Twenty-seven-year-old Adam (Joseph Gordon-Levitt), a producer for Seattle public radio, faces a diagnosis of a rare, usually fatal form of cancer with the help of longtime friend Kyle (Seth Rogen), his imperious mother (Anjelica Huston) and Katherine, a trainee therapist (Anna Kendrick).
Stuff of tragedy? Stuff of comedy? It’s the stuff of the superb third feature by Jonathan Levine (“The Wackness”), bearing probably as marketable a title as could be found for a based-on-life screenplay that began life as “I’m With Cancer.” The inspiration for this fairytale with the fiercest of monsters came from screenwriter Will Reiser, a friend of Rogen who faced similar odds several years ago, and who wrote up, embellished, improved upon the painful situations. Of the collaboration, Rogen says that he, Reiser, Rogen’s writing partner Evan Goldberg and Levine were involved all the way through rewrites and shooting and the rewriting that film editing ought to be.
As a director, Levine’s got entertainer’s instincts, and the best kind. The opening thirty shots or so under the main credits are cocksure and witty, a lesson in economically conveying narrative. The choices give a sense of the city and how Adam moves in it, but also characterization. He’s on a run, but checks his watch intermittently: impatient and soon to discover time may not be on his side. It’s not the stuff of literature: it’s visual filmmaking at its most unpretentious. Then he’s at his cubicle before he even knows he’s ill, editing audio at his desk, red waveforms undulant in front of him. It’s a sly preamble to the medical tech that will treat Adam intermittently for the rest of the story. Modest flourishes like this enrich the film, even in broader strokes, such as in the comic way therapist Katherine is a messy dork—when we first meet her, we see her computer with the screensaver, “Katie’s Laptop” (cringe, then melt)—versus Adam’s compulsive neat-making. Control freak loses control, demonstrated through behavior and gags. Kendrick’s performance is softer, gentler than her petite exclamation point of a corporate striver in “Up in the Air.” There’s a moment where she’s alone on the phone, listening to Adam, and he blurts something more meaningful than he should, and her reaction, a quicksilver composite of flinch, flutter and melt, is as bracing as a slap (but in a marvelous way).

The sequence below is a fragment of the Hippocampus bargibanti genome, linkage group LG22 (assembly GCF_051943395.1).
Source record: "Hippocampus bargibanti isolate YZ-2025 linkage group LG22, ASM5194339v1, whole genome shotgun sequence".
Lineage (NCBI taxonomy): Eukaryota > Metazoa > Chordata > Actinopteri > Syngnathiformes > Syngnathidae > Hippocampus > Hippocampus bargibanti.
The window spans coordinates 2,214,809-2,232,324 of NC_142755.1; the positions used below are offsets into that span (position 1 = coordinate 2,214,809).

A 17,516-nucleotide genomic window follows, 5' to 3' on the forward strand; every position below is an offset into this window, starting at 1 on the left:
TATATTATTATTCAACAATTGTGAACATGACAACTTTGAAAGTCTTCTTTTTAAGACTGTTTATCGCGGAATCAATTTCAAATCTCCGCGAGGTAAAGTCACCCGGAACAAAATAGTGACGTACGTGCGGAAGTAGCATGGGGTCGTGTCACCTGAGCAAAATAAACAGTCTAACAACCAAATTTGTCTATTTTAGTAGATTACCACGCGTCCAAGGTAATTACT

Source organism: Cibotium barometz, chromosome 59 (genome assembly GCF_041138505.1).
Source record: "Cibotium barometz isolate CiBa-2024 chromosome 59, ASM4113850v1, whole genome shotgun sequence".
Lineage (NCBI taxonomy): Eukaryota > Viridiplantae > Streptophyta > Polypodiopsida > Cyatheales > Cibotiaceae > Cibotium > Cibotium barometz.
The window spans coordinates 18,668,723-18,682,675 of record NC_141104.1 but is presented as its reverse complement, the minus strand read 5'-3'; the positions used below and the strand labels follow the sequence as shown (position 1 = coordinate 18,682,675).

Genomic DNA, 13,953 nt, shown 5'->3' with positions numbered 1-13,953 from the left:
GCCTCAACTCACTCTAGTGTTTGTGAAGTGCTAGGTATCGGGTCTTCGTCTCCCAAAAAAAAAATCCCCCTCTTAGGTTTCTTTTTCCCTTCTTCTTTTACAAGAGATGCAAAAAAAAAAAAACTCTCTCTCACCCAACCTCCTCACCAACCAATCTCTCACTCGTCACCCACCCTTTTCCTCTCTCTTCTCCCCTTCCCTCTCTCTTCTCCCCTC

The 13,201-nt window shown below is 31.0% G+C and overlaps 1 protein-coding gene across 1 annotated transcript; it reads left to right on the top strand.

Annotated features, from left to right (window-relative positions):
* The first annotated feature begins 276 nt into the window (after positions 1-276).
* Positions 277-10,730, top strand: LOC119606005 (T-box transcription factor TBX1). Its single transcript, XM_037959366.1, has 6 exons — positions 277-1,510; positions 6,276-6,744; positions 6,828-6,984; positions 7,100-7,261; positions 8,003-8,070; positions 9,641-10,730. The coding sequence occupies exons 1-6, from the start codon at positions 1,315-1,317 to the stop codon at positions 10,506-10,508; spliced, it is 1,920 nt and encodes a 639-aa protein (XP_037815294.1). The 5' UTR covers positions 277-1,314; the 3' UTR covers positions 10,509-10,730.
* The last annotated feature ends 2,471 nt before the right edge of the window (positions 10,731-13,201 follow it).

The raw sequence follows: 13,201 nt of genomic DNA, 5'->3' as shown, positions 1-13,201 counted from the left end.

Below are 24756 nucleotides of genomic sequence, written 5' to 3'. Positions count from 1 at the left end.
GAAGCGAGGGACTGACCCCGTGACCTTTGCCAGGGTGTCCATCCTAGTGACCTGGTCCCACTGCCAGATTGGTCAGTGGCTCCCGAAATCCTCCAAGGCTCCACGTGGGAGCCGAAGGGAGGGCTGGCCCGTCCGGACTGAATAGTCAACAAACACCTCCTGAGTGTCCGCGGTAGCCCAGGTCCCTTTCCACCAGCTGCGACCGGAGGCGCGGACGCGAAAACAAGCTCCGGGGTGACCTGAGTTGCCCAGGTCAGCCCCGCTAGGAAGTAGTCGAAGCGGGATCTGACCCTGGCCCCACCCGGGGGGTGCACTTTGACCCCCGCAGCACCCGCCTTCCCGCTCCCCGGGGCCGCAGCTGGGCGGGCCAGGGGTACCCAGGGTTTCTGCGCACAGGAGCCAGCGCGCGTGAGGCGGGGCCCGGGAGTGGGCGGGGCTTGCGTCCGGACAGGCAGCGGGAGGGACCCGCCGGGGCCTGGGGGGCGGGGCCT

All these attributes give “50/50” the shape of a movie-movie, but it also returns when necessary to the shape of experience. The jokes are plentiful, Gordon-Levitt is unimpeachable, as usual, at both comedy and drama, and I can’t remember a movie without babies that involves so much touching. The biggest “touch” may be the judiciously parceled bits with Huston, who bursts out with a lifetime in a single line’s delivery: “I want you to know I smother him because I love him.” It’s a laugh, a bark-laugh, but for all the right reasons.
One of the best indicators of how at-wit’s-end the two friends become is the extensive swearing, casual as it comes, which is usually only at this dosage in Canadian movies: U.S. movies seem to carefully measure out every occurrence of profanity. There’s a lot of fucking swearing, I say. “Canadians swear a lot,” Rogen tells me, laughing generously. “We’re very polite but there’s a lot of swearing. That doesn’t get you an R rating in Canada. I don’t think ‘Superbad’ was rated R in Canada. I think it was rated 14A or whatever the hell it is.” But it’s gratifying in a way, since in the average non-indie movie, profanity is a projectile or a diagram, like, “Oh, we get a C word, two shits, a motherfucker and a fuck you,” I say. “We like to do a blanket layer of swearing throughout the entire movie. It’s funny, I was in a meeting with the president of one of the major studios recently and he was taking great pride in the fact that he personally counted the amount of swear words in a script that me and Evan were rewriting for him. We were, this is not a good approach to this, in our opinion! If you’re gonna say ‘fuck’ twice, you might as well say it five-hundred-thousand times, because it almost makes it less impactful the more you say it, not more impactful. But! That’s the way we talked, and that’s where it comes from. I don’t even notice it at this point, honestly, it’s so casual. We tried to get versions for commercials or marketing or TV, where we do a take without swearing, and inevitably, it gets ruined by me saying something horrible without even realizing. ‘What? What was wrong with that?’ You said, ‘Suck my cock!'”
The ending is open-ended, Cameron Crowe-larky-scary, just right. Rogen says it came through reshoots. “In watching the ending, we really realized that it needed to be much more powerful. And there were a lot of elements, his wig was really fucked up when we first shot, he literally didn’t look better, he looked weird! It was a hard balance to find, and we literally had to watch the entire movie to the end, and think, ‘How do you want this to end?'”
“It’s a new chapter, a new chapter in his life, and you know that he’s in a very strong place, he’s in a better place,” Reiser says, not missing a beat: “And that better place is, not dead.”
Rogen nods and chuckles at his friend. “Most importantly, he’s not fucking dead!”
“50/50” opens Friday.
Ray Pride is Newcity’s film critic and a contributing editor to Filmmaker magazine.
His multimedia history of Chicago “Ghost Signs” will be published soon. Previews of the project are on Twitter and on Instagram as Ghost Signs Chicago. More photography on Instagram.